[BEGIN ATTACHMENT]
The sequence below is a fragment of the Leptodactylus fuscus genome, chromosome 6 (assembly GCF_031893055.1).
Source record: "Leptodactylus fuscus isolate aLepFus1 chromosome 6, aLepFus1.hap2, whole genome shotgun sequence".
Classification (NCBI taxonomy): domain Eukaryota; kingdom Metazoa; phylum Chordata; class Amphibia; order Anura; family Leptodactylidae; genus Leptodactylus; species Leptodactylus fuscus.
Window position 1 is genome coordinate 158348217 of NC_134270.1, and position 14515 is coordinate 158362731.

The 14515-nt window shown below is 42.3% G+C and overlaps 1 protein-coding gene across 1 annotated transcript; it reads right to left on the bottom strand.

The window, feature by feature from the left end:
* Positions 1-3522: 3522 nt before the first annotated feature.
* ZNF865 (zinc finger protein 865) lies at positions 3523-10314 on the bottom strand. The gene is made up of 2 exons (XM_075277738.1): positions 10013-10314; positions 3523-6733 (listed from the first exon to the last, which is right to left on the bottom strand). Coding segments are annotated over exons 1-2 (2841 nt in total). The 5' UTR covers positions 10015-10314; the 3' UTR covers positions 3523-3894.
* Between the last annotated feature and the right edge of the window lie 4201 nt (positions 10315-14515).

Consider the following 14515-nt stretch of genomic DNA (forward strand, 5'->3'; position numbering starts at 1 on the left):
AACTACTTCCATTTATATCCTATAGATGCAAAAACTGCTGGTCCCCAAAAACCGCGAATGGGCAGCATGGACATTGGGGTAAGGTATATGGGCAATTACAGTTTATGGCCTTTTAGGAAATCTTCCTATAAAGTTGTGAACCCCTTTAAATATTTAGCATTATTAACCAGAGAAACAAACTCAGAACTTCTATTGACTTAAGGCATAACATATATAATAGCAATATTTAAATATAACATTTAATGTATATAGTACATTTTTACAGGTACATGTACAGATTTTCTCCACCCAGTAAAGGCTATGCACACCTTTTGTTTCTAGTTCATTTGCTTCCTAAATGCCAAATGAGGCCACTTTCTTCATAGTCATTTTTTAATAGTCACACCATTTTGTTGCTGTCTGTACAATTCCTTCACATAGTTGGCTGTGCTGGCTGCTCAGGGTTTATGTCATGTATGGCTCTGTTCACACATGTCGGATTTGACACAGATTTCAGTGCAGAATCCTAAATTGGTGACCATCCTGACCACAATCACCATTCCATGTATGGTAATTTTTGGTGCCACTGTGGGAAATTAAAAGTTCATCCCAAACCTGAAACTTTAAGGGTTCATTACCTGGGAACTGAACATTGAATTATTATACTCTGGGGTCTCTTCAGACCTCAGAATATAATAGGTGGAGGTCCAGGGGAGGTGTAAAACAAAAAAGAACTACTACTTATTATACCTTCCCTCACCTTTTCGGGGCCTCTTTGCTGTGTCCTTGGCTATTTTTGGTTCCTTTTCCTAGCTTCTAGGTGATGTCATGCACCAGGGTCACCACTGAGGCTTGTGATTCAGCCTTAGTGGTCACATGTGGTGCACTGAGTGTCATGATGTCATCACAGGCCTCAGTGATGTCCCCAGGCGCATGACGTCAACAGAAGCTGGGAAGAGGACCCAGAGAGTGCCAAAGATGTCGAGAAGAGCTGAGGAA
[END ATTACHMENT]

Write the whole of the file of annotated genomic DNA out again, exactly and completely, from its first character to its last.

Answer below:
The sequence below is a fragment of the Leptodactylus fuscus genome, chromosome 6 (assembly GCF_031893055.1).
Source record: "Leptodactylus fuscus isolate aLepFus1 chromosome 6, aLepFus1.hap2, whole genome shotgun sequence".
Classification (NCBI taxonomy): domain Eukaryota; kingdom Metazoa; phylum Chordata; class Amphibia; order Anura; family Leptodactylidae; genus Leptodactylus; species Leptodactylus fuscus.
Window position 1 is genome coordinate 158348217 of NC_134270.1, and position 14515 is coordinate 158362731.

The 14515-nt window shown below is 42.3% G+C and overlaps 1 protein-coding gene across 1 annotated transcript; it reads right to left on the bottom strand.

The window, feature by feature from the left end:
* Positions 1-3522: 3522 nt before the first annotated feature.
* ZNF865 (zinc finger protein 865) lies at positions 3523-10314 on the bottom strand. The gene is made up of 2 exons (XM_075277738.1): positions 10013-10314; positions 3523-6733 (listed from the first exon to the last, which is right to left on the bottom strand). Coding segments are annotated over exons 1-2 (2841 nt in total). The 5' UTR covers positions 10015-10314; the 3' UTR covers positions 3523-3894.
* Between the last annotated feature and the right edge of the window lie 4201 nt (positions 10315-14515).

Consider the following 14515-nt stretch of genomic DNA (forward strand, 5'->3'; position numbering starts at 1 on the left):
AACTACTTCCATTTATATCCTATAGATGCAAAAACTGCTGGTCCCCAAAAACCGCGAATGGGCAGCATGGACATTGGGGTAAGGTATATGGGCAATTACAGTTTATGGCCTTTTAGGAAATCTTCCTATAAAGTTGTGAACCCCTTTAAATATTTAGCATTATTAACCAGAGAAACAAACTCAGAACTTCTATTGACTTAAGGCATAACATATATAATAGCAATATTTAAATATAACATTTAATGTATATAGTACATTTTTACAGGTACATGTACAGATTTTCTCCACCCAGTAAAGGCTATGCACACCTTTTGTTTCTAGTTCATTTGCTTCCTAAATGCCAAATGAGGCCACTTTCTTCATAGTCATTTTTTAATAGTCACACCATTTTGTTGCTGTCTGTACAATTCCTTCACATAGTTGGCTGTGCTGGCTGCTCAGGGTTTATGTCATGTATGGCTCTGTTCACACATGTCGGATTTGACACAGATTTCAGTGCAGAATCCTAAATTGGTGACCATCCTGACCACAATCACCATTCCATGTATGGTAATTTTTGGTGCCACTGTGGGAAATTAAAAGTTCATCCCAAACCTGAAACTTTAAGGGTTCATTACCTGGGAACTGAACATTGAATTATTATACTCTGGGGTCTCTTCAGACCTCAGAATATAATAGGTGGAGGTCCAGGGGAGGTGTAAAACAAAAAAGAACTACTACTTATTATACCTTCCCTCACCTTTTCGGGGCCTCTTTGCTGTGTCCTTGGCTATTTTTGGTTCCTTTTCCTAGCTTCTAGGTGATGTCATGCACCAGGGTCACCACTGAGGCTTGTGATTCAGCCTTAGTGGTCACATGTGGTGCACTGAGTGTCATGATGTCATCACAGGCCTCAGTGATGTCCCCAGGCGCATGACGTCAACAGAAGCTGGGAAGAGGACCCAGAGAGTGCCAAAGATGTCGAGAAGAGCTGAGGAA